Quantitation of PABA was based on the ratio of the M-57!.sup.+ ion (m/z 364 for PABA) to the M-57!.sup.+ ion m/z of known quantities of stable isotope-labeled compounds (m/z 366 for .sup.2 H.sub.2 !PABA, m/z 370 for .sup.13 C.sub.6 !PABA) using SIM (Deutsch, J. C., Kolhouse, J. F. (1993) Anal. Chem. 65:321-326.34). A SIM computer program was written to analyze PABA, .sup.2 H.sub.2 !PABA and .sup.13 C.sub.6 !PABA simultaneously following a single injection of 2 μl of derivatized sample.
The contributions of the stable isotope-labeled PABA to the monitored ions of native compounds or vice versa were less than 0.5% and no corrections for natural isotopic abundance were applied in calculations of ratios of .sup.13 C.sub.6 !labeled and natural PABA. In experiments using .sup.2 H.sub.2 !PABA, correction of 9% natural isotopic abundance of PABA to .sup.2 H.sub.2 !PABA was used. The following formula was used for quantitation of folate from 100 μl of whole blood to which a known amount of ISF was added at the outset of sample preparation:
Folate (nmols/gm Hb)=((A/B)*C)/D; where A is the isotopic abundance of ion M-57!.sup.+ m/z 364 (PABA), B is the isotopic abundance of ion M-57!.sup.+ m/z 370 ( .sup.13 C.sub.6 !PABA), C is the nmol amount of ISF added per 100 μl whole blood and D is the grams of hemoglobin present in 100 μl of whole blood.
It is necessary to ensure that PABA and the stable isotope labels are not destroyed under the conditions of cleavage of folate coenzymes into PABA, pteridines and glutamic acid. In separate experiments, equimolar amounts of PABA and each of the stable isotope-labeled PABAs were incubated in 6M HCl at 110 incubation, equimolar amounts of one of the other stable isotope labeled forms of PABA was added and analyzed for PABA content by GC/MS.
Efficiency of folate cleavage was assessed by two methods. Equimolar amounts of the eight different authentic folate coenzyme standards and aliquots of ISF were assayed qualitatively by RIDA before and after incubation in 6M HCl. Folate coenzymes cleaved in 6N HCl were dried down and adjusted to pH 7.5 before RIDA. Efficiency of cleavage of these folate coenzyme standards were further assessed quantitatively by GC/MS by including known quantities of .sup.2 H.sub.2 !PABA before the cleavage procedure.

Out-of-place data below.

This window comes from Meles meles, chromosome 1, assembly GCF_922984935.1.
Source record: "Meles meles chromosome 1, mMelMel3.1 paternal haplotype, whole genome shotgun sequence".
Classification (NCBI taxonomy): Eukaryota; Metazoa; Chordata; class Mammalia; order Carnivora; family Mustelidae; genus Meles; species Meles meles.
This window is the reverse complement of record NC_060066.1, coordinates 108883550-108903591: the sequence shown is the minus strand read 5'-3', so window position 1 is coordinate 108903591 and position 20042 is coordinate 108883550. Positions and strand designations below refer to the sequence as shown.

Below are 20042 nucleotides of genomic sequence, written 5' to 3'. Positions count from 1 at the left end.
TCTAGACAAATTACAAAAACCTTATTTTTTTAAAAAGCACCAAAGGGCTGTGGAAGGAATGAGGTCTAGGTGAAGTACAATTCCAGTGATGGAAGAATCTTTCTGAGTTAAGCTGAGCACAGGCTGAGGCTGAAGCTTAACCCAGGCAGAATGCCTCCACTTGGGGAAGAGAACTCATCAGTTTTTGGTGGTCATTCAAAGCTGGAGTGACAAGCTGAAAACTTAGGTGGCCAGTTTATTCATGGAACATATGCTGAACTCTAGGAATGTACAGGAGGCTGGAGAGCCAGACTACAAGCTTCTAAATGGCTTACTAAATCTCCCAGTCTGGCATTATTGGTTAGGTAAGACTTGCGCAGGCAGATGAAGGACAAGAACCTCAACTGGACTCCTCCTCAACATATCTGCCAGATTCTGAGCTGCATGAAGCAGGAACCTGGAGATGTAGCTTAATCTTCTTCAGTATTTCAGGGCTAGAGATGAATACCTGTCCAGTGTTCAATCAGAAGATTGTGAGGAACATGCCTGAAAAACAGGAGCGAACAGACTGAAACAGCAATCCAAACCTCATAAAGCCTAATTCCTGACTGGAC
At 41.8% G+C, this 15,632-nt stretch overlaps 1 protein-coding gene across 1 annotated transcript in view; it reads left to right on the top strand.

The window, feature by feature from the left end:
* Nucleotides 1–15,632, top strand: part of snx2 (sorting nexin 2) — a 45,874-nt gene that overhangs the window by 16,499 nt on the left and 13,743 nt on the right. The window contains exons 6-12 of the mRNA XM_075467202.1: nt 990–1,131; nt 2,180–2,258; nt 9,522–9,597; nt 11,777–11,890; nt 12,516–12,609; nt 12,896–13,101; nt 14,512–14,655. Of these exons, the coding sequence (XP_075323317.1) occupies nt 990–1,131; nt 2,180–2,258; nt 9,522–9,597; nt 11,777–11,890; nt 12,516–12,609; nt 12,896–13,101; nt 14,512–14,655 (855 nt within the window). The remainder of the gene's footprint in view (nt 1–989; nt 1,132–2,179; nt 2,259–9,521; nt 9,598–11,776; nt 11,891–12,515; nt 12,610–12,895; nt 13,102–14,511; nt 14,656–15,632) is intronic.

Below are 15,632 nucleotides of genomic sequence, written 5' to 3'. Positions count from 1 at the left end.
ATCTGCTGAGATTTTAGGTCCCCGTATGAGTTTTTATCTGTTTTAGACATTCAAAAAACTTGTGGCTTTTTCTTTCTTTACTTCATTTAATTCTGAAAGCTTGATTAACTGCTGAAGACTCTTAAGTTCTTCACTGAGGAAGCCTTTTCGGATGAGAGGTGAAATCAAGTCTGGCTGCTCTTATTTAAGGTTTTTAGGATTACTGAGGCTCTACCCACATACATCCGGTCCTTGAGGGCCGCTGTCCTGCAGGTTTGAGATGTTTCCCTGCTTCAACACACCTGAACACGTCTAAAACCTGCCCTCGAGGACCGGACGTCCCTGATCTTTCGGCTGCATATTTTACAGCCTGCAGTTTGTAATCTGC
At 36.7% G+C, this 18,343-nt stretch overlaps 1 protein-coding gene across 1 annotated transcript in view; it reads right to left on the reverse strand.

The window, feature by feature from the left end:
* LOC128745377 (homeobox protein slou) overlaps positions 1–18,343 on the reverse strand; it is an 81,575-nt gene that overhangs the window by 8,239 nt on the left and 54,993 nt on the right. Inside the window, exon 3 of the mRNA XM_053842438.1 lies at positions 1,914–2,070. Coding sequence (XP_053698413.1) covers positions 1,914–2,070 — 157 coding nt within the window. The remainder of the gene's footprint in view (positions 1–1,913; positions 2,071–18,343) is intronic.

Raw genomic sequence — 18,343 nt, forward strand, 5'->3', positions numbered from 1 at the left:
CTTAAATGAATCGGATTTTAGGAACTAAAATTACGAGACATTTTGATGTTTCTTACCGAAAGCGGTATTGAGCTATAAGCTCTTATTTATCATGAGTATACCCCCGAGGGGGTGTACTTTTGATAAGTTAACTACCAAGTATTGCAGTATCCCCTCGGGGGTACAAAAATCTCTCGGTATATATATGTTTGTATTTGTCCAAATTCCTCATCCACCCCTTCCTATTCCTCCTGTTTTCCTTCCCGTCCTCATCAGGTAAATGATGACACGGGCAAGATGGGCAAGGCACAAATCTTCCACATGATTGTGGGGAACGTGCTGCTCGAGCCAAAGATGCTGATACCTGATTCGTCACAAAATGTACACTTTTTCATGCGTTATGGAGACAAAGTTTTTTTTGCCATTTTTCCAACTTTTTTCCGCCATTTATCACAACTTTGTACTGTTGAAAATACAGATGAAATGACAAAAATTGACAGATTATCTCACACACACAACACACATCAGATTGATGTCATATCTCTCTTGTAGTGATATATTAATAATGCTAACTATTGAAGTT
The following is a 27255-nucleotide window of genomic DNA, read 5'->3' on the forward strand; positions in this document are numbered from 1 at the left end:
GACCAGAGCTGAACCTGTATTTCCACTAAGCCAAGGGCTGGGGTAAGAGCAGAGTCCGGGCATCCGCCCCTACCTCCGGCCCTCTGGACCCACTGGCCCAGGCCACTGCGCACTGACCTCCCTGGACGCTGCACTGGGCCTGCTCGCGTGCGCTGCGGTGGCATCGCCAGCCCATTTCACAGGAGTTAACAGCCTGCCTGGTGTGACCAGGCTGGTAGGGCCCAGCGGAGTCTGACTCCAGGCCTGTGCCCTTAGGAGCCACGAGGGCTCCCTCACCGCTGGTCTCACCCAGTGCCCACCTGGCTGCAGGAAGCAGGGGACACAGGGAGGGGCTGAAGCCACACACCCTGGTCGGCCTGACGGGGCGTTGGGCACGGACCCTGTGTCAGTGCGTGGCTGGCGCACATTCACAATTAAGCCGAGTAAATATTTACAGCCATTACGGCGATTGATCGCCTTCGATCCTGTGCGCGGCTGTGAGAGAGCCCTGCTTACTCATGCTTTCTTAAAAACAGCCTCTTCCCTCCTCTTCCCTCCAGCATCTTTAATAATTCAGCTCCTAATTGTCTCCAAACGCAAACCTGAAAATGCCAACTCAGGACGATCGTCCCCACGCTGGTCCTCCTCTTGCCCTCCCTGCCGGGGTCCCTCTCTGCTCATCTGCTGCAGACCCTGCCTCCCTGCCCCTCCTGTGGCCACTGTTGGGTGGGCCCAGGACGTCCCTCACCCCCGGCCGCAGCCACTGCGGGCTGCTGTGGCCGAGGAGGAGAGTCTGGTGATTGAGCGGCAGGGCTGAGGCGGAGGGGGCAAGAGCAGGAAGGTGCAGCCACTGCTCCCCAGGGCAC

All studies involving human subjects were approved by the Human Subjects Committee of the Colorado Multi-Institutional Review Board. Four mls each of blood were drawn to EDTA containing vacutainer tubes from 25 apparently normal individuals, between the ages of 18-60 yrs, after an overnight fast.
100 μl of blood and 0.05 nmol of ISF were added to a 15 ml conical plastic screw cap tube and diluted to a final volume of 5 mls of 0.4% ascorbic acid and 1% Triton X-100. This mixture was heated at 102 C. for 30 min. After the tubes were cooled to room temperature, 70 μl of BME followed by 500 μl of 1M NH.sub.4 HCO.sub.3 buffer pH 9.6 were added and mixed. To this mixture, 100 mg SAX resin was added, mixed and passed through a 3 ml plastic column. The remainder of the purification was as described above for quantitation of ISF except that the C-18 column was not used for purification. Hemoglobin concentrations of the blood samples were measured using the cyanmethemoglobin method as described (Rice, E. W., Clin. Chim. Acta (1967) 18:89).
The effect of the presence of PABA, PABAGlu or PABAGlu.sub.n in a blood sample on RBC folate was tested by the addition of known amounts of PABA, PABAGlu or PABAGlu.sub.5 to aliquots of a blood sample and subsequent folate assay by GC/MS. Similarly the effect of acute or chronic PABA ingestion on RBC folate levels was tested by analysis of blood from two subjects, one of whom ingested PABA on a chronic basis.